FOR A PERSON from the educated middle class who is going to pieces spiritually from lack of employment, often the hardest thing is maintaining appearances. Practically every cent and reserve of dignity is diverted into the illusion of gentility. Your clothes, technology, home, and public habits cannot be shabby. If a professional acquaintance suggests an expensive lunch, there is no avoiding it. If he or she says, “I’ll just message you when I’m leaving for the restaurant,” you must possess the proper gadget for receiving messages while in transit, for you can’t await word on your home computer when the acquaintance expects to meet 10 minutes later.

Accompanying this financial shadow play is the anguish of what to call yourself. Diplomas, publications, and authenticity of intellect don’t define your status—credibility comes from your institutional base. Establishing this base is increasingly difficult. Look at the appellations people use when they publish little essays and commentaries: There are an astonishing number of fellows, advisers, experts, strategists, associates, analysts, and specialists, not to speak of freelancers and of course consultants, whose titles are not linked to any institution. Despite privileged backgrounds, this group’s privilege is now almost entirely theoretical. Lack of property, land, stock, and savings point to the decline of their class and status. Still, their most sickening fear comes from finding themselves marooned outside institutions, with little hope of climbing back in and no skills on which to rely when their ideas and insights are of no monetary value.

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Customer Service 101

Photo by Daniel Acker/Bloomberg via Getty Images
Customer examines myriad soft drink choices in a NJ Wal-Mart. Photo by Daniel Acker/Bloomberg via Getty Images

Imagine a Catholic Church that stopped catering to its tiny cadre of old male bishops and heard instead the cries of its people. Or a fundamentalist movement that stopped defending its franchise by nonsensical attacks on evolution and modernity, and instead took Scripture seriously.

Imagine a conservative Christian movement that dropped its relentless assault on women's rights and instead sought a fresh vision of family and values. Or a progressive movement that listened to people, rather than lecturing them.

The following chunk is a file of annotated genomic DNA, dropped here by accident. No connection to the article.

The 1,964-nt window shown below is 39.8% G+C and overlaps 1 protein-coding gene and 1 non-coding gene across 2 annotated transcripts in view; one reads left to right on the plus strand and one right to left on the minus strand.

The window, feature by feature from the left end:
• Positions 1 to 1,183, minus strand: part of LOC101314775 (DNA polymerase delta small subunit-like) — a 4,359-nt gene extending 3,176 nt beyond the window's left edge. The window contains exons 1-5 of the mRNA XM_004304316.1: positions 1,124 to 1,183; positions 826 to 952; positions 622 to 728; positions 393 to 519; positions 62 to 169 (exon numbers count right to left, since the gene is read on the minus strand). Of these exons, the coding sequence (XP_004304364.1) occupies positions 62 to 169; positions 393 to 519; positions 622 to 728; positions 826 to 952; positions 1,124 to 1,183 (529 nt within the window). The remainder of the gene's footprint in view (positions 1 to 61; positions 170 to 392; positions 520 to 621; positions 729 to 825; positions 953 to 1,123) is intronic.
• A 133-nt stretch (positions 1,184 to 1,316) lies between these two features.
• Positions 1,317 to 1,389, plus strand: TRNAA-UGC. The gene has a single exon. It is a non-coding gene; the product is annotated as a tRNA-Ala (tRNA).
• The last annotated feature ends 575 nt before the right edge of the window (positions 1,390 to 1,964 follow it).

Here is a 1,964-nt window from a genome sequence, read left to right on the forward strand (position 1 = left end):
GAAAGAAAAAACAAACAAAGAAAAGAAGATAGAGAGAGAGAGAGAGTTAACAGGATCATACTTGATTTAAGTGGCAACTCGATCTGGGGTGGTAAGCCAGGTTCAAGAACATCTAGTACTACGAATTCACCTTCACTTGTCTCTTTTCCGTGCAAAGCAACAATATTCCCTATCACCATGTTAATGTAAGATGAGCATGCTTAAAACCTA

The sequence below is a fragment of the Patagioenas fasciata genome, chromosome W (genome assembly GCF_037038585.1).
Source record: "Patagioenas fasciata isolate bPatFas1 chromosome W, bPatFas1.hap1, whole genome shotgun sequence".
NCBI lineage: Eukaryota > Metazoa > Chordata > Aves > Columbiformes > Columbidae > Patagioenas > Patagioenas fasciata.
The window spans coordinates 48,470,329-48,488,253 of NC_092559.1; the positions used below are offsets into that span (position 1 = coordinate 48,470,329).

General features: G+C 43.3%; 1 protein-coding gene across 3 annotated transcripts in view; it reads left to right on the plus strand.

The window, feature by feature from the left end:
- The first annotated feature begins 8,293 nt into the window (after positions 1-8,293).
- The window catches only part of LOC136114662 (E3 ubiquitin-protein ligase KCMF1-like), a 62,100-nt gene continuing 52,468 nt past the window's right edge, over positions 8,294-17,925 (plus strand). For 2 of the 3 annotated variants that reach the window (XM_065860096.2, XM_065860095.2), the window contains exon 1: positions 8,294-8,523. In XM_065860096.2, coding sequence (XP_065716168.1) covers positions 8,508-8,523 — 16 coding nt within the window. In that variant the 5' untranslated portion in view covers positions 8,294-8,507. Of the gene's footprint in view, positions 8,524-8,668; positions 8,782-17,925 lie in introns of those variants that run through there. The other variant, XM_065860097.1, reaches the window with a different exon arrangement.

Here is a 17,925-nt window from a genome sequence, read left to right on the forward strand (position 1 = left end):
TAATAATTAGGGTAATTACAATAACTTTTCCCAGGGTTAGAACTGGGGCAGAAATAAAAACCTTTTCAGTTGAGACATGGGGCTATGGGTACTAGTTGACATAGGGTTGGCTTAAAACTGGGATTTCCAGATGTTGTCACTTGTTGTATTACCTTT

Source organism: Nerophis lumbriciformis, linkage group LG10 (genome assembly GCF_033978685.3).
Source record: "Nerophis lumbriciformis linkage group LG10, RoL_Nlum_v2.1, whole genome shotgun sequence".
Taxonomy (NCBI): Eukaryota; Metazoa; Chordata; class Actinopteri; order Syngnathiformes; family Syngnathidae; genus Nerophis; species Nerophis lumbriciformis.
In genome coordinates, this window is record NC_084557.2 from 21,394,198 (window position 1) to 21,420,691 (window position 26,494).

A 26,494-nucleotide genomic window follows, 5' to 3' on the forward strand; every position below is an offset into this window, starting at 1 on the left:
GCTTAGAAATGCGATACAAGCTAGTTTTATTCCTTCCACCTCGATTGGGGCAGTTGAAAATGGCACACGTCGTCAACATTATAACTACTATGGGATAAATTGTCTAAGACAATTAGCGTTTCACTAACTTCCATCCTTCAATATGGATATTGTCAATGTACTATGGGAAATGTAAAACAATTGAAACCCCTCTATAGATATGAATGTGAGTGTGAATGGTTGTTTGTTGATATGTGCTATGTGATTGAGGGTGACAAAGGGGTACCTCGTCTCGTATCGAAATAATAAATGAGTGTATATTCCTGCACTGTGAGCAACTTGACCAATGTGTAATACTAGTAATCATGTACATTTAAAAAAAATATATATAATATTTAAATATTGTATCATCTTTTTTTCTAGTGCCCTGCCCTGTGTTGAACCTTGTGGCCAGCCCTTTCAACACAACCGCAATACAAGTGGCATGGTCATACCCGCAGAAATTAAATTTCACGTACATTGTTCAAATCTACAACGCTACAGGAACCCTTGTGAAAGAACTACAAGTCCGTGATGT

Too many "providers" — in politics, business and religion — come across as having a low opinion of their constituents. People tend to be good judges of what matters to them. Voters know this recession better than their would-be leaders seem to know it. Believers seem to take their faith more seriously than those institutions that seek to enroll them as members.

Must Watch: Richard Wilkinson's TED Talk

Richard Wilkinson on TED.com: How economic inequality harms societies

We feel instinctively that societies with huge income gaps are somehow going wrong. Richard Wilkinson charts the hard data on economic inequality, and shows what gets worse when rich and poor are too far apart: real effects on health, lifespan, even such basic values as trust.

Watch Wilkinson's TED talk inside the blog...

The Price of "Betterness"

Umair Haque via Wylio http://bit.ly/AugRQB
Umair Haque speaking at the 2009 NEXT conference in Berlin. Via Wylio http://bit.ly/AugRQB

If you’re on Twitter, you may well have a few people that you follow with such enthusiasm that it occasionally feels a little like you’re stalking them. You re-tweet every article they post, nod along with every inspiring tweet they type and include them in your Follow Friday list every week.

Even if that’s not true for you, it’s certainly true for me of one person in particular — Umair Haque.

Haque is a self-titled “author, blogger, thinker, reformer.” But the more I read of his work, the more inclined I am to add the title “prophet” to that list of descriptors.

Haque is a prophet in the sense that he is preaching a message that is for a specific group of people (those who are disenfranchised but not quite cynical enough to give up yet) at a specific point in time (now, in a time of economic malaise). His words cut right to the heart of what has been going wrong in our world, and they are words that many, many people need to hear.

So it was with great relish that I purchased his new digital book, Betterness: Economics for Humans, excited to hear these words.